Life-threatening illnesses associated with swimming pools are rare, but less serious illnesses are not. During the past 10 years, at least 15,000 people have become ill from swimming, according to the U.S. government’s Centers for Disease Control and Prevention.
Most of these illnesses were diarrheal, which were spread when people accidentally swallowed pool water that had been contaminated with fecal matter, which can happen more often in community and public pools and in areas where children may be that may have “accidents”.
Illnesses can also be spread in other settings in which people share water, such as hot tubs, spas and water park attractions. Several recent disease outbreaks have been traced to contaminated water in the fountain-style attractions that small children play in at water parks.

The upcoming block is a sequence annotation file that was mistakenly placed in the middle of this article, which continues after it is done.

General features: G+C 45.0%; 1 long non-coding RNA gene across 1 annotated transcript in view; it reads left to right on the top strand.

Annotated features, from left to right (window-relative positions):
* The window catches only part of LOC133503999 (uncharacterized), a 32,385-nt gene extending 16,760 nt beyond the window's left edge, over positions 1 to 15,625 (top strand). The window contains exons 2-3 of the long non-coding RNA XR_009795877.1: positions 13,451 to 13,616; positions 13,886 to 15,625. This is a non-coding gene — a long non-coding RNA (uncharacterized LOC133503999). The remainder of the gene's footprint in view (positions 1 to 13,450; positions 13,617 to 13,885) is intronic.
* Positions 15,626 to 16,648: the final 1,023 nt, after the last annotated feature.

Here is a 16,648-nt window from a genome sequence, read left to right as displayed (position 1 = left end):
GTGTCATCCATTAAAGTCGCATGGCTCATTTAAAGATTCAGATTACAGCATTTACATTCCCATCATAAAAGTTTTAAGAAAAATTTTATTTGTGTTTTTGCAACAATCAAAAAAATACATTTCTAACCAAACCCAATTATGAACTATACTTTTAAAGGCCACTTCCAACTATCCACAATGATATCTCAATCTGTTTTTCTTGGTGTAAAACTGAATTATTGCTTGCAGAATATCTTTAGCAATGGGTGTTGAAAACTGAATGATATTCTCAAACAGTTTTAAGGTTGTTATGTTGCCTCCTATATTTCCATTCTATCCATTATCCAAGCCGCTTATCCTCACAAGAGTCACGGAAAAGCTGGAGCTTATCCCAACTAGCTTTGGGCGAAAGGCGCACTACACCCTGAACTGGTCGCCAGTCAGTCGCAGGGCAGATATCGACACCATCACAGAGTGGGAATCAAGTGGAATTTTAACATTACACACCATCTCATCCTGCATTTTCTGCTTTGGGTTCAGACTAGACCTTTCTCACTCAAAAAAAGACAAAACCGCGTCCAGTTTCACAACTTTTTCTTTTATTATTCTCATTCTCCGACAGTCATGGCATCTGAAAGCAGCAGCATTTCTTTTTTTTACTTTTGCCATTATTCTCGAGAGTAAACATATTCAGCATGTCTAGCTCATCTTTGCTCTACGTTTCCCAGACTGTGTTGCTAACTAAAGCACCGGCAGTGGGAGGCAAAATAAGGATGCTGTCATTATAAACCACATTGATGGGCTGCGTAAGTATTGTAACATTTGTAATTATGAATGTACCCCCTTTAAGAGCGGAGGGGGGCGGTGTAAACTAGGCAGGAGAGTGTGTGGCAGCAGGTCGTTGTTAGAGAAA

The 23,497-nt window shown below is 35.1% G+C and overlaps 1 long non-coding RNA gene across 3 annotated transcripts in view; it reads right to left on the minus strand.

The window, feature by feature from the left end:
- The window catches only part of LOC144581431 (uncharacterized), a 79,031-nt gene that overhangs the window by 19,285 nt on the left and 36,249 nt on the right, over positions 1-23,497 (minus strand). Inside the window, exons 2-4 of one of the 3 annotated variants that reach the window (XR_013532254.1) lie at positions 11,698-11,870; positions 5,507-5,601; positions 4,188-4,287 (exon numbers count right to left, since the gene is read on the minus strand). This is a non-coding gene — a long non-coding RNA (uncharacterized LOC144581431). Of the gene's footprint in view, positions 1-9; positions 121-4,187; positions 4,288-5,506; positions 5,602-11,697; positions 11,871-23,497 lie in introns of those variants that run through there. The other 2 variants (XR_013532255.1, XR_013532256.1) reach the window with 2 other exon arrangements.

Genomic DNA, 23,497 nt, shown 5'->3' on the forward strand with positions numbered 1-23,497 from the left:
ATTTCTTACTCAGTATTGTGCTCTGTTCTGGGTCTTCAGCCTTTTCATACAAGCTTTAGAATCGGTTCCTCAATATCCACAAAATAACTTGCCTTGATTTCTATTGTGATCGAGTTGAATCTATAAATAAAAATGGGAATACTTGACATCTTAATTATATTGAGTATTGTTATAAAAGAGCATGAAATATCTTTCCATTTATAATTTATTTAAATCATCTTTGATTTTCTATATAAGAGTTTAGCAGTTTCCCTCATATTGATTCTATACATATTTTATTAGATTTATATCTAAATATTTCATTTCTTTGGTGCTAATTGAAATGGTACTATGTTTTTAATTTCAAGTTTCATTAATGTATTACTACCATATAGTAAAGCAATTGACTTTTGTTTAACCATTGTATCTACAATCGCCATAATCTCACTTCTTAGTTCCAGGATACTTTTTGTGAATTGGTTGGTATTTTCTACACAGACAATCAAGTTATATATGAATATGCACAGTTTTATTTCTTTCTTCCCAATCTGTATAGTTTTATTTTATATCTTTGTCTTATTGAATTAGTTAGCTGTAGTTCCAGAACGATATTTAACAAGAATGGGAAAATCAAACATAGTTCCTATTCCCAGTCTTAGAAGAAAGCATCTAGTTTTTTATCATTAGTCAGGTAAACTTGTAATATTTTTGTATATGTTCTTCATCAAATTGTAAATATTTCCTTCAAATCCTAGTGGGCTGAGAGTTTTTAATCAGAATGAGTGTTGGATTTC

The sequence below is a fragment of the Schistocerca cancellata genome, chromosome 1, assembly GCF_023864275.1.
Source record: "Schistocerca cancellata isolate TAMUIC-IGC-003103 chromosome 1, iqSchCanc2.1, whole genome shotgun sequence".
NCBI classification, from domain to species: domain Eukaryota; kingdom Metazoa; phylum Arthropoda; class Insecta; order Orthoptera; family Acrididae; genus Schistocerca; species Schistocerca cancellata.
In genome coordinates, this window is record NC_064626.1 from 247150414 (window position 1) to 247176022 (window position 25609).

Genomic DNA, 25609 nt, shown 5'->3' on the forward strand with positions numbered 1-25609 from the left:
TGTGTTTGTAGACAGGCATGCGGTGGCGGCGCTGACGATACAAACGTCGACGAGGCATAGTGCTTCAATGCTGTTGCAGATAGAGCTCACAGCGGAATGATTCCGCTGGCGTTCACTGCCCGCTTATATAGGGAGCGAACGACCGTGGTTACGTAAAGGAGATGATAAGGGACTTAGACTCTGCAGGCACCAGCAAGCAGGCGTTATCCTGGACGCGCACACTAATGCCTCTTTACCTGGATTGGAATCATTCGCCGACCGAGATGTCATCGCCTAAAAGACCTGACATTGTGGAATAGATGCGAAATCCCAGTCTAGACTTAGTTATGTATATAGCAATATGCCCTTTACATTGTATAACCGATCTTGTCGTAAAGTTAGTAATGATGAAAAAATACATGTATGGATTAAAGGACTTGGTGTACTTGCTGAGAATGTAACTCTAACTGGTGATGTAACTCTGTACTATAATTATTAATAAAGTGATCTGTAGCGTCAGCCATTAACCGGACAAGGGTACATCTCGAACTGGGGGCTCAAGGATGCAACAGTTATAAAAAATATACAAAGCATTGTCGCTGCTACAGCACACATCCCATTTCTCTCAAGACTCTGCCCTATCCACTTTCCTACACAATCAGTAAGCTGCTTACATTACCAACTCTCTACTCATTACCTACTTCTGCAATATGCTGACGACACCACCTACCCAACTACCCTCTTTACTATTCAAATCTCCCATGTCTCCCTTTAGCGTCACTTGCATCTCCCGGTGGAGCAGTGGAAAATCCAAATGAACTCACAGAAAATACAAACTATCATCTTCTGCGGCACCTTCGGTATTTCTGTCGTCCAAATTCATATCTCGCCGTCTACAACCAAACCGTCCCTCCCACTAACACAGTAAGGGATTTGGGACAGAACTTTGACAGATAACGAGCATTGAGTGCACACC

Chlorine unfortunately does not kill all bacteria. The CDC has suggestions on how to reduce contamination and infection:
• Don’t swim when you have diarrhea.
• Don’t swallow pool water.
• Wash your hands with soap and water after using the toilet or changing diapers.
• Take your children on bathroom breaks often.
• Change diapers in a bathroom and not at poolside.
• Wash your child thoroughly (especially the rear end) with soap and water before swimming.
• Check to make sure that a pool you visit is properly maintained.